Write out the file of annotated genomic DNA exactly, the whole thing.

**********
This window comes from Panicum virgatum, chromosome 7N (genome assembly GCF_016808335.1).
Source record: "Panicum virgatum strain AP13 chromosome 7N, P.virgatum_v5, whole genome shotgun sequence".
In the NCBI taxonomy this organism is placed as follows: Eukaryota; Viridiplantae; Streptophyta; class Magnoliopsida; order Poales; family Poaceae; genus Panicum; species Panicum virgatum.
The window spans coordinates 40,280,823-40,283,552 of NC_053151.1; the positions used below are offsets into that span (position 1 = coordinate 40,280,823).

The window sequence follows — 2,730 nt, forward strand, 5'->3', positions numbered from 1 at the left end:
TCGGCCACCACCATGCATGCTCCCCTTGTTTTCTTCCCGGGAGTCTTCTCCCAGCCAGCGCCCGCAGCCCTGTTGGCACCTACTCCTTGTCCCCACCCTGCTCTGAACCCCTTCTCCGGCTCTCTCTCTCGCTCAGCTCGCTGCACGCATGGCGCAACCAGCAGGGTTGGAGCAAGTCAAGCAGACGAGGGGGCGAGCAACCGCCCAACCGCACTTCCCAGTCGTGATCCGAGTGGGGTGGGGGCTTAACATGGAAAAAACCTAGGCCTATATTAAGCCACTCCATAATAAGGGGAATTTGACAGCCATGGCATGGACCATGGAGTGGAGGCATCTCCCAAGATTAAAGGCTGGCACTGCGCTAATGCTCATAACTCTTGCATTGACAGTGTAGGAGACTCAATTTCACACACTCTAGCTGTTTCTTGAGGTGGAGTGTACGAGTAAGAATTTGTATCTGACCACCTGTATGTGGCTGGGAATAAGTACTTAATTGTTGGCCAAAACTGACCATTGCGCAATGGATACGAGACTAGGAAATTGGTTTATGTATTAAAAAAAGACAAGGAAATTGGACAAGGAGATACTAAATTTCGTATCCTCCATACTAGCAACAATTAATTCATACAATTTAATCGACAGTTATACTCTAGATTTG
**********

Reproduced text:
This window comes from Panicum virgatum, chromosome 7N (genome assembly GCF_016808335.1).
Source record: "Panicum virgatum strain AP13 chromosome 7N, P.virgatum_v5, whole genome shotgun sequence".
In the NCBI taxonomy this organism is placed as follows: Eukaryota; Viridiplantae; Streptophyta; class Magnoliopsida; order Poales; family Poaceae; genus Panicum; species Panicum virgatum.
The window spans coordinates 40,280,823-40,283,552 of NC_053151.1; the positions used below are offsets into that span (position 1 = coordinate 40,280,823).

The window sequence follows — 2,730 nt, forward strand, 5'->3', positions numbered from 1 at the left end:
TCGGCCACCACCATGCATGCTCCCCTTGTTTTCTTCCCGGGAGTCTTCTCCCAGCCAGCGCCCGCAGCCCTGTTGGCACCTACTCCTTGTCCCCACCCTGCTCTGAACCCCTTCTCCGGCTCTCTCTCTCGCTCAGCTCGCTGCACGCATGGCGCAACCAGCAGGGTTGGAGCAAGTCAAGCAGACGAGGGGGCGAGCAACCGCCCAACCGCACTTCCCAGTCGTGATCCGAGTGGGGTGGGGGCTTAACATGGAAAAAACCTAGGCCTATATTAAGCCACTCCATAATAAGGGGAATTTGACAGCCATGGCATGGACCATGGAGTGGAGGCATCTCCCAAGATTAAAGGCTGGCACTGCGCTAATGCTCATAACTCTTGCATTGACAGTGTAGGAGACTCAATTTCACACACTCTAGCTGTTTCTTGAGGTGGAGTGTACGAGTAAGAATTTGTATCTGACCACCTGTATGTGGCTGGGAATAAGTACTTAATTGTTGGCCAAAACTGACCATTGCGCAATGGATACGAGACTAGGAAATTGGTTTATGTATTAAAAAAAGACAAGGAAATTGGACAAGGAGATACTAAATTTCGTATCCTCCATACTAGCAACAATTAATTCATACAATTTAATCGACAGTTATACTCTAGATTTG